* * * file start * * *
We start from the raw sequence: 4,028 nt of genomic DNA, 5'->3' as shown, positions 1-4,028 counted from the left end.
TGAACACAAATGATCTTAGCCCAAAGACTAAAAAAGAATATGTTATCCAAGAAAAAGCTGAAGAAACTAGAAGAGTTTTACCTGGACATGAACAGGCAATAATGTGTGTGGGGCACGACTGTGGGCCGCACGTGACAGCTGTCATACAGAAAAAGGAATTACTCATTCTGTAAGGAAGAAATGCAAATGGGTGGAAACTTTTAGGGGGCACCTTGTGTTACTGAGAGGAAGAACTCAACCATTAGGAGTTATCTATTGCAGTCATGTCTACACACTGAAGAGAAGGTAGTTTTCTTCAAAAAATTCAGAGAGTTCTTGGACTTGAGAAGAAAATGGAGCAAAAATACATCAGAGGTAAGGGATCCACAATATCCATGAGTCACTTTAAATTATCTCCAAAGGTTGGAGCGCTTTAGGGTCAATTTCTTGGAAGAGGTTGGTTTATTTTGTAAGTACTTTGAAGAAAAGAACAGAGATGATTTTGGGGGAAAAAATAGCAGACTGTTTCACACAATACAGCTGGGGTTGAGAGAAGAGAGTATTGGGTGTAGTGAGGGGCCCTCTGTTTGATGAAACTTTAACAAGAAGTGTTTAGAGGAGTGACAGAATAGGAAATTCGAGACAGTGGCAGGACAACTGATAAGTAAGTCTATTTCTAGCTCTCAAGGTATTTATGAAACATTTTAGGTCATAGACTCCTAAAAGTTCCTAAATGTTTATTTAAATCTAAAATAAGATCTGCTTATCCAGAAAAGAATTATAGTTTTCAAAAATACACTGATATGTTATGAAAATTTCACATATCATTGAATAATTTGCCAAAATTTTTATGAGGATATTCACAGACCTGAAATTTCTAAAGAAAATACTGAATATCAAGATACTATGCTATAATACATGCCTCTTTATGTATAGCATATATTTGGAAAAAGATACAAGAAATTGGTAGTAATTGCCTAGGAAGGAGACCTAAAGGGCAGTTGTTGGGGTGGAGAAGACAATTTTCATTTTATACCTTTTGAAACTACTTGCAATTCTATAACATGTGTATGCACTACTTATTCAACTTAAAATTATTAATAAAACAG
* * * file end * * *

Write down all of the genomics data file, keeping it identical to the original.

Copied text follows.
We start from the raw sequence: 4,028 nt of genomic DNA, 5'->3' as shown, positions 1-4,028 counted from the left end.
TGAACACAAATGATCTTAGCCCAAAGACTAAAAAAGAATATGTTATCCAAGAAAAAGCTGAAGAAACTAGAAGAGTTTTACCTGGACATGAACAGGCAATAATGTGTGTGGGGCACGACTGTGGGCCGCACGTGACAGCTGTCATACAGAAAAAGGAATTACTCATTCTGTAAGGAAGAAATGCAAATGGGTGGAAACTTTTAGGGGGCACCTTGTGTTACTGAGAGGAAGAACTCAACCATTAGGAGTTATCTATTGCAGTCATGTCTACACACTGAAGAGAAGGTAGTTTTCTTCAAAAAATTCAGAGAGTTCTTGGACTTGAGAAGAAAATGGAGCAAAAATACATCAGAGGTAAGGGATCCACAATATCCATGAGTCACTTTAAATTATCTCCAAAGGTTGGAGCGCTTTAGGGTCAATTTCTTGGAAGAGGTTGGTTTATTTTGTAAGTACTTTGAAGAAAAGAACAGAGATGATTTTGGGGGAAAAAATAGCAGACTGTTTCACACAATACAGCTGGGGTTGAGAGAAGAGAGTATTGGGTGTAGTGAGGGGCCCTCTGTTTGATGAAACTTTAACAAGAAGTGTTTAGAGGAGTGACAGAATAGGAAATTCGAGACAGTGGCAGGACAACTGATAAGTAAGTCTATTTCTAGCTCTCAAGGTATTTATGAAACATTTTAGGTCATAGACTCCTAAAAGTTCCTAAATGTTTATTTAAATCTAAAATAAGATCTGCTTATCCAGAAAAGAATTATAGTTTTCAAAAATACACTGATATGTTATGAAAATTTCACATATCATTGAATAATTTGCCAAAATTTTTATGAGGATATTCACAGACCTGAAATTTCTAAAGAAAATACTGAATATCAAGATACTATGCTATAATACATGCCTCTTTATGTATAGCATATATTTGGAAAAAGATACAAGAAATTGGTAGTAATTGCCTAGGAAGGAGACCTAAAGGGCAGTTGTTGGGGTGGAGAAGACAATTTTCATTTTATACCTTTTGAAACTACTTGCAATTCTATAACATGTGTATGCACTACTTATTCAACTTAAAATTATTAATAAAACAG